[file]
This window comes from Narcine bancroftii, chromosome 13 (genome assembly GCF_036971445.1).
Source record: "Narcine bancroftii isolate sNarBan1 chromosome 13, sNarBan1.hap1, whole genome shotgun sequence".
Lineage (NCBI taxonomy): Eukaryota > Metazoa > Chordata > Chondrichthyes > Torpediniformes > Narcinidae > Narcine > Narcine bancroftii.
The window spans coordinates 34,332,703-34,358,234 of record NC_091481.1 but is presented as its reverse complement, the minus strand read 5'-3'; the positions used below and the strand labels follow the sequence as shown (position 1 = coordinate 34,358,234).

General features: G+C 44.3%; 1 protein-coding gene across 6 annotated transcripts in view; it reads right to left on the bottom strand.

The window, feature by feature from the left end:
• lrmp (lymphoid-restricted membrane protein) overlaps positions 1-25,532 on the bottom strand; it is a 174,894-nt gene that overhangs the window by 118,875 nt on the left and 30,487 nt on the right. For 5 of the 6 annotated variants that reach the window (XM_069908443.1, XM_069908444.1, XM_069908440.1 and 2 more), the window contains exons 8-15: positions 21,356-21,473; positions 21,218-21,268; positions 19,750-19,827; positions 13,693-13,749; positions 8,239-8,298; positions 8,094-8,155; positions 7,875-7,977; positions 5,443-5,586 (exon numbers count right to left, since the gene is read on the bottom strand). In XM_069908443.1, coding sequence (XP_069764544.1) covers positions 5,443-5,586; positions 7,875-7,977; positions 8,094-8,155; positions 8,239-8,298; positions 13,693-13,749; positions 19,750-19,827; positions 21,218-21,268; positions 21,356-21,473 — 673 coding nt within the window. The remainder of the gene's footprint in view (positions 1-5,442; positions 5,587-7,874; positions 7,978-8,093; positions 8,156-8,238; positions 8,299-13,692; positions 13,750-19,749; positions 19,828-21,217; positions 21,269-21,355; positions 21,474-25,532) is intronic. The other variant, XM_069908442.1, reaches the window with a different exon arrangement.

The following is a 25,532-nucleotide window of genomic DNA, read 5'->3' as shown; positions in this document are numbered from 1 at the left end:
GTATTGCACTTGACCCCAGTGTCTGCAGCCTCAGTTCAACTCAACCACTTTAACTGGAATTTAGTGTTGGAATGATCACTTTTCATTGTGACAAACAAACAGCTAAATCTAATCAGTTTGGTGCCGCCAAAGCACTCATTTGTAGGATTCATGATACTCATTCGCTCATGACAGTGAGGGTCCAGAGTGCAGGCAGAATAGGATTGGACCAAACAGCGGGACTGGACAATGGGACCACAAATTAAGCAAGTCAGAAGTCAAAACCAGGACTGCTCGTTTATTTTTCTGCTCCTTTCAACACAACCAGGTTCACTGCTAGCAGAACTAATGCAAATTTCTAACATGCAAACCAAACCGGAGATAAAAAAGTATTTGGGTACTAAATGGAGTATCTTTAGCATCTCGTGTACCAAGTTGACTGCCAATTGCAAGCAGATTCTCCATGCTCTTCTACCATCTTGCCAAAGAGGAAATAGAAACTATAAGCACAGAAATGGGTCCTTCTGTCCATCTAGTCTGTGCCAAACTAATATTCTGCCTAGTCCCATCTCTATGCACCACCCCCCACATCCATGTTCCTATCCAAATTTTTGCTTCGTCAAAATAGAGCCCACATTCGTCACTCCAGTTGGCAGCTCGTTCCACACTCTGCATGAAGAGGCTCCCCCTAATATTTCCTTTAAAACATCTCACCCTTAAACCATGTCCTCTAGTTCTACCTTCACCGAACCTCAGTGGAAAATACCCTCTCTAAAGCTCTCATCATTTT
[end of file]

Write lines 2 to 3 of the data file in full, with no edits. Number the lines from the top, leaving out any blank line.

Source record: "Narcine bancroftii isolate sNarBan1 chromosome 13, sNarBan1.hap1, whole genome shotgun sequence".
Lineage (NCBI taxonomy): Eukaryota > Metazoa > Chordata > Chondrichthyes > Torpediniformes > Narcinidae > Narcine > Narcine bancroftii.